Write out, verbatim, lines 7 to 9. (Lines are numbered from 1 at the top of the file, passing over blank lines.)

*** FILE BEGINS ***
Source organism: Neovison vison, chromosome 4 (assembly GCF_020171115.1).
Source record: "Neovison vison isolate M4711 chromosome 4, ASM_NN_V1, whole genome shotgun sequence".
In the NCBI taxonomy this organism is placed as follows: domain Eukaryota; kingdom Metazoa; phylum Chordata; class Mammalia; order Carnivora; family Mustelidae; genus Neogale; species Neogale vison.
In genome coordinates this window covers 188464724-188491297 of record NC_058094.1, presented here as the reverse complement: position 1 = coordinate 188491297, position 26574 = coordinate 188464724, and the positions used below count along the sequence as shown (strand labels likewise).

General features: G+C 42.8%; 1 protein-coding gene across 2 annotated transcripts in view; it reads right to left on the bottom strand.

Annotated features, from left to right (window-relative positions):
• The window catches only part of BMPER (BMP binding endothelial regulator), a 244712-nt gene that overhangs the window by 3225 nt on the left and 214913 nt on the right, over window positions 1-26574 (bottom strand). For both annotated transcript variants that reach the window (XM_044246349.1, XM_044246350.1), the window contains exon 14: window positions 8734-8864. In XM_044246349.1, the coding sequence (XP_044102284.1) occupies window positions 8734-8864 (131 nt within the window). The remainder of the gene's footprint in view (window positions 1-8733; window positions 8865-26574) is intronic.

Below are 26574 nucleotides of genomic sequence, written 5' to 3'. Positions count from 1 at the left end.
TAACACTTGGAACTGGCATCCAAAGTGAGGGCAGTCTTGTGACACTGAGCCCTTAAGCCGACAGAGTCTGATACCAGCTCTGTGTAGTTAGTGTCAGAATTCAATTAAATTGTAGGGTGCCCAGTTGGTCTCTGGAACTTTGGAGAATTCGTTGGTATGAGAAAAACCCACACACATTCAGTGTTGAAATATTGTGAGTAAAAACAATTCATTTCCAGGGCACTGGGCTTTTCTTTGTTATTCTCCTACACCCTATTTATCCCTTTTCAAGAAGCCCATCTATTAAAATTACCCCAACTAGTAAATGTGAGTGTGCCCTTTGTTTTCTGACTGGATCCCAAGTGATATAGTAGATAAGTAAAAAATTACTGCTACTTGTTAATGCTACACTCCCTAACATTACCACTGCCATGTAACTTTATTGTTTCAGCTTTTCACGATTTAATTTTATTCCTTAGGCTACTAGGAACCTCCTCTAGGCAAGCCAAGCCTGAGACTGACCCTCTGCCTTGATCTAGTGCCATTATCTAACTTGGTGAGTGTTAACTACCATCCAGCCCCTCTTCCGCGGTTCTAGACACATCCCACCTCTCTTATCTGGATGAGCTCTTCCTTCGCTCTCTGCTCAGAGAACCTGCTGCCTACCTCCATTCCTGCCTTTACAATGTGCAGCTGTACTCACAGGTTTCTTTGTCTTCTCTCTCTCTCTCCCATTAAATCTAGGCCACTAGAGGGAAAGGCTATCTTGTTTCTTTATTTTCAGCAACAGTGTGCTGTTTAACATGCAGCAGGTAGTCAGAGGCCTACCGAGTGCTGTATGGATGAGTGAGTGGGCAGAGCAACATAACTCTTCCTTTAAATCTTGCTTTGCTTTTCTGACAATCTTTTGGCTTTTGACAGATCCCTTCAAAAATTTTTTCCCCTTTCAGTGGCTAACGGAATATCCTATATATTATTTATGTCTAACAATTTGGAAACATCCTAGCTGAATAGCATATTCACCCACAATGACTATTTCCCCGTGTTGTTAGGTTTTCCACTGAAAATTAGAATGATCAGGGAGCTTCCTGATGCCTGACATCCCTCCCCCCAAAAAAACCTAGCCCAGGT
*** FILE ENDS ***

• The window catches only part of BMPER (BMP binding endothelial regulator), a 244712-nt gene that overhangs the window by 3225 nt on the left and 214913 nt on the right, over window positions 1-26574 (bottom strand). For both annotated transcript variants that reach the window (XM_044246349.1, XM_044246350.1), the window contains exon 14: window positions 8734-8864. In XM_044246349.1, the coding sequence (XP_044102284.1) occupies window positions 8734-8864 (131 nt within the window). The remainder of the gene's footprint in view (window positions 1-8733; window positions 8865-26574) is intronic.

Below are 26574 nucleotides of genomic sequence, written 5' to 3'. Positions count from 1 at the left end.
TAACACTTGGAACTGGCATCCAAAGTGAGGGCAGTCTTGTGACACTGAGCCCTTAAGCCGACAGAGTCTGATACCAGCTCTGTGTAGTTAGTGTCAGAATTCAATTAAATTGTAGGGTGCCCAGTTGGTCTCTGGAACTTTGGAGAATTCGTTGGTATGAGAAAAACCCACACACATTCAGTGTTGAAATATTGTGAGTAAAAACAATTCATTTCCAGGGCACTGGGCTTTTCTTTGTTATTCTCCTACACCCTATTTATCCCTTTTCAAGAAGCCCATCTATTAAAATTACCCCAACTAGTAAATGTGAGTGTGCCCTTTGTTTTCTGACTGGATCCCAAGTGATATAGTAGATAAGTAAAAAATTACTGCTACTTGTTAATGCTACACTCCCTAACATTACCACTGCCATGTAACTTTATTGTTTCAGCTTTTCACGATTTAATTTTATTCCTTAGGCTACTAGGAACCTCCTCTAGGCAAGCCAAGCCTGAGACTGACCCTCTGCCTTGATCTAGTGCCATTATCTAACTTGGTGAGTGTTAACTACCATCCAGCCCCTCTTCCGCGGTTCTAGACACATCCCACCTCTCTTATCTGGATGAGCTCTTCCTTCGCTCTCTGCTCAGAGAACCTGCTGCCTACCTCCATTCCTGCCTTTACAATGTGCAGCTGTACTCACAGGTTTCTTTGTCTTCTCTCTCTCTCTCCCATTAAATCTAGGCCACTAGAGGGAAAGGCTATCTTGTTTCTTTATTTTCAGCAACAGTGTGCTGTTTAACATGCAGCAGGTAGTCAGAGGCCTACCGAGTGCTGTATGGATGAGTGAGTGGGCAGAGCAACATAACTCTTCCTTTAAATCTTGCTTTGCTTTTCTGACAATCTTTTGGCTTTTGACAGATCCCTTCAAAAATTTTTTCCCCTTTCAGTGGCTAACGGAATATCCTATATATTATTTATGTCTAACAATTTGGAAACATCCTAGCTGAATAGCATATTCACCCACAATGACTATTTCCCCGTGTTGTTAGGTTTTCCACTGAAAATTAGAATGATCAGGGAGCTTCCTGATGCCTGACATCCCTCCCCCCAAAAAAACCTAGCCCAGGT